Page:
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Does full insurance increase the demand for health care?

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  • Stefan Boes
  • Michael Gerfin

Abstract

We estimate the causal effect of having full health insurance on health care expenditures. We take advantage of a unique quasi-experimental setup in which deductibles and co- payments were zero in a managed care plan, and non-zero in regular insurance, until a policy change forced all individuals with an active plan to cover a minimum amount of their expenses. Using panel data and a non-linear difference-in-differences strategy, we find a demand elasticity of about -0.14 comparing full insurance with the cost-sharing model, and a significant upward shift in the likelihood to generate costs.

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Bibliographic Info

Paper provided by Universitaet Bern, Departement Volkswirtschaft in its series Diskussionsschriften with number dp1305.

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Date of creation: Oct 2013
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Handle: RePEc:ube:dpvwib:dp1305

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Keywords: Deductibles; health cost; quasi experiment; changes-in-changes;

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  1. Amanda E. Kowalski, 2009. "Censored Quantile Instrumental Variable Estimates of the Price Elasticity of Expenditure on Medical Care," NBER Working Papers 15085, National Bureau of Economic Research, Inc.
  2. Imbens, Guido W. & Wooldridge, Jeffrey M., 2008. "Recent Developments in the Econometrics of Program Evaluation," IZA Discussion Papers 3640, Institute for the Study of Labor (IZA).
  3. Jeffrey M. Wooldridge, 2001. "Econometric Analysis of Cross Section and Panel Data," MIT Press Books, The MIT Press, edition 1, volume 1, number 0262232197, December.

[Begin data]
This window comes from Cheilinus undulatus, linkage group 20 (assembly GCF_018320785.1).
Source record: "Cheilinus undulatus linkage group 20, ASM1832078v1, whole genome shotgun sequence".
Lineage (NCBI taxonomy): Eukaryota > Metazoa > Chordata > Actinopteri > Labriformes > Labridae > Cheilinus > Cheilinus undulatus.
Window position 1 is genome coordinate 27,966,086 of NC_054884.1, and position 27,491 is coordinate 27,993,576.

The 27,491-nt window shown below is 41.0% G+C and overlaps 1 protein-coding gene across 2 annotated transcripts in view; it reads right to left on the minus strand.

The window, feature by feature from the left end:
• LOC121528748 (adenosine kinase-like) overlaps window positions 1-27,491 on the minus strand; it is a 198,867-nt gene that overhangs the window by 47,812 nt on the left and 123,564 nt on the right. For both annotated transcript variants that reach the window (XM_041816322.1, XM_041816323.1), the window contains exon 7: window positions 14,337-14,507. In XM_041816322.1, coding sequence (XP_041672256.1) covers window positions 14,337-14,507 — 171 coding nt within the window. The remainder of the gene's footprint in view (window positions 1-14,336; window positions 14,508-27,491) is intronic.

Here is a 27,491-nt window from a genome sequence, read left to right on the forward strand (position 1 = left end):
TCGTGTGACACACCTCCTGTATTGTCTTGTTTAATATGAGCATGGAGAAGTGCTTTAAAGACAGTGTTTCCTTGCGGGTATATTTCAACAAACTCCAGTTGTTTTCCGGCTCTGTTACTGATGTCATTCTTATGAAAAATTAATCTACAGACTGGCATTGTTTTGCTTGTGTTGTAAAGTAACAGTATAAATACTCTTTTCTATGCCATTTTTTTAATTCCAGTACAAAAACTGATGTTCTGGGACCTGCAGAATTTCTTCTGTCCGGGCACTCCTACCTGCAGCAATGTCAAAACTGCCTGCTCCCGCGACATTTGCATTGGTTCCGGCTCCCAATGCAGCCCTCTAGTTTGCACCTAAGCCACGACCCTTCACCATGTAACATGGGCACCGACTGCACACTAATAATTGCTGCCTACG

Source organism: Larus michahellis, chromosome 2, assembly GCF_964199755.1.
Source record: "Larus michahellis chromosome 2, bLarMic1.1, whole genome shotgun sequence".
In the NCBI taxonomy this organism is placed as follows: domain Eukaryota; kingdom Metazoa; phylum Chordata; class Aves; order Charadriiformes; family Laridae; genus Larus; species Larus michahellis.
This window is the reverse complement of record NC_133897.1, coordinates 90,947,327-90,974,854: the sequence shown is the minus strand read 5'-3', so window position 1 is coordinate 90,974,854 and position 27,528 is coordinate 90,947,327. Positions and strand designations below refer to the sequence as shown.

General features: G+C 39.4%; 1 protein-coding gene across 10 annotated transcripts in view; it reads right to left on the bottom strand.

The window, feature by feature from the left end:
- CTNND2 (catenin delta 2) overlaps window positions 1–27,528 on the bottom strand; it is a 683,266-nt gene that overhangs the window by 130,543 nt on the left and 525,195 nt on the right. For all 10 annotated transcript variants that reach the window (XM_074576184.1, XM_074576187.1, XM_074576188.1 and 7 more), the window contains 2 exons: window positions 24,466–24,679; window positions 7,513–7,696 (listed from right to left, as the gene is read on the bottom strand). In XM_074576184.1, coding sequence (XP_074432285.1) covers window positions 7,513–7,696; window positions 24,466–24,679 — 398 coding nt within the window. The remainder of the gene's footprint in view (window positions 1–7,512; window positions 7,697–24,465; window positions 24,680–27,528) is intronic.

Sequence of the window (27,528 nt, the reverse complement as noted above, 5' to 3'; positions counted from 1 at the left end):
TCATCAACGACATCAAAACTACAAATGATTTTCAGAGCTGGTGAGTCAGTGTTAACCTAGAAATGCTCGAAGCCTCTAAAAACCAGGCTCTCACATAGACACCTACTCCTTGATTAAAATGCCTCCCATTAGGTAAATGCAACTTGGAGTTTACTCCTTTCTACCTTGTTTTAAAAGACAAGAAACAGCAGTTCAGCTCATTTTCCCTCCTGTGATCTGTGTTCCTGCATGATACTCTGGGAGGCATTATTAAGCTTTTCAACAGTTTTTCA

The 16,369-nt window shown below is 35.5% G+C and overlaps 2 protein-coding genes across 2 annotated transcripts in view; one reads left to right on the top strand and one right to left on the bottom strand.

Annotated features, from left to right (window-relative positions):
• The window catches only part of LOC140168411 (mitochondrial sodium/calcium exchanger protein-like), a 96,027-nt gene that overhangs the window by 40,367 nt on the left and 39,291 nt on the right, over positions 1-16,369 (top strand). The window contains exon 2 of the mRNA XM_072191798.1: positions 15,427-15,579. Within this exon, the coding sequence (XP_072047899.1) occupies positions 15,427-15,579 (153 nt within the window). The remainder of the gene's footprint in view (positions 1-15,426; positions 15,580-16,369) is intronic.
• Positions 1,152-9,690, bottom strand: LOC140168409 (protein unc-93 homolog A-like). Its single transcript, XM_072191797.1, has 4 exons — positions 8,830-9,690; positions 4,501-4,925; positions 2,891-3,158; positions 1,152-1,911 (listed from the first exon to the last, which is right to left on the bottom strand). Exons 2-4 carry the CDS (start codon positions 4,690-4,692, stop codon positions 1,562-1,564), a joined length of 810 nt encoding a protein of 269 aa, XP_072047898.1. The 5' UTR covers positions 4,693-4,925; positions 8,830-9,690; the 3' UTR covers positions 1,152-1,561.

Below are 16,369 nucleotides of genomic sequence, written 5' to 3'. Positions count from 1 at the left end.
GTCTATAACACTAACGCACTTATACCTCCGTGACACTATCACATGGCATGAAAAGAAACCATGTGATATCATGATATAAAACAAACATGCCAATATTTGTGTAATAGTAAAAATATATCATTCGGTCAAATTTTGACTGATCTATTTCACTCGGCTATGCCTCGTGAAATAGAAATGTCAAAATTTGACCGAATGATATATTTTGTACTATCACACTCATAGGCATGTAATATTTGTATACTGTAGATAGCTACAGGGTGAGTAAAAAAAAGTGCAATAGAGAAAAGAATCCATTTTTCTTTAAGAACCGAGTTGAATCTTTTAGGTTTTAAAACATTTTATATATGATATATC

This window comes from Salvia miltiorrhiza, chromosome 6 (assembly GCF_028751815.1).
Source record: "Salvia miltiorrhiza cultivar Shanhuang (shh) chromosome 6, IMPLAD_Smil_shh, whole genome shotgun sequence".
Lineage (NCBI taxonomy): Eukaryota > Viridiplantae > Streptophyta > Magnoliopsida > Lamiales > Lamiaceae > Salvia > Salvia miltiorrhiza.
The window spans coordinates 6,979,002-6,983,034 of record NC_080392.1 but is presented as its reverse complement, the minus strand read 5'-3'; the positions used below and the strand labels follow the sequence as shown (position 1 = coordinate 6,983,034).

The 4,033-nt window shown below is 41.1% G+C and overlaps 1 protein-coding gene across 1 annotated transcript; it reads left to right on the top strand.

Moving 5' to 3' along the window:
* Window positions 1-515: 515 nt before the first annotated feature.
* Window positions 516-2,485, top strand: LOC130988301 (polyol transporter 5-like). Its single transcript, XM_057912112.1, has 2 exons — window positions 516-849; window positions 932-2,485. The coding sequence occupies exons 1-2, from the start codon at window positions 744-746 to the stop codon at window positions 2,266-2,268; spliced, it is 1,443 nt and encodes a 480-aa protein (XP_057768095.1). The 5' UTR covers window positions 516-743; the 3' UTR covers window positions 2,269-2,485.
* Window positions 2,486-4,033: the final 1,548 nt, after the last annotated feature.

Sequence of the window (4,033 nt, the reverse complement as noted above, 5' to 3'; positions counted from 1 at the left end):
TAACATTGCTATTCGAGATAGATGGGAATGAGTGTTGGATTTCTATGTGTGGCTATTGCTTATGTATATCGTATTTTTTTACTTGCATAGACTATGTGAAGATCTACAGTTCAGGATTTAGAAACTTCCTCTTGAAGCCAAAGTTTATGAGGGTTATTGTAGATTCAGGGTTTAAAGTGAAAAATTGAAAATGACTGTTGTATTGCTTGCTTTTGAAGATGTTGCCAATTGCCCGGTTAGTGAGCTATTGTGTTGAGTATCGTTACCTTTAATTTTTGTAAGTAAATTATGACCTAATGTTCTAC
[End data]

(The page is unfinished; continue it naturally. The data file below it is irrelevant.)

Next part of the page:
4. John Mullahy, 1998. "Much Ado About Two: Reconsidering Retransformation and the Two-Part Model in Health Economics," NBER Technical Working Papers 0228, National Bureau of Economic Research, Inc.
  5. Gourieroux, Christian & Monfort, Alain & Trognon, Alain, 1984. "Pseudo Maximum Likelihood Methods: Theory," Econometrica, Econometric Society, vol. 52(3), pages 681-700, May.
  6. Randall Ellis, 2012. "Five questions for health economists," International Journal of Health Care Finance and Economics, Springer, vol. 12(3), pages 217-233, September.
  7. Keeler, Emmett B. & Rolph, John E., 1988. "The demand for episodes of treatment in the health insurance experiment," Journal of Health Economics, Elsevier, vol. 7(4), pages 337-367, December.
  8. Keeler, Emmett B & Newhouse, Joseph P & Phelps, C E, 1977. "Deductibles and the Demand for Medical Care Services: The Theory of a Consumer Facing a Variable Price Schedule under Uncertainty," Econometrica, Econometric Society, vol. 45(3), pages 641-55, April.
  9. Trottmann, Maria & Zweifel, Peter & Beck, Konstantin, 2012. "Supply-side and demand-side cost sharing in deregulated social health insurance: Which is more effective?," Journal of Health Economics, Elsevier, vol. 31(1), pages 231-242.
  10. Randall P. Ellis, 1986. "Rational Behavior in the Presence of Coverage Ceilings and Deductibles," RAND Journal of Economics, The RAND Corporation, vol. 17(2), pages 158-175, Summer.
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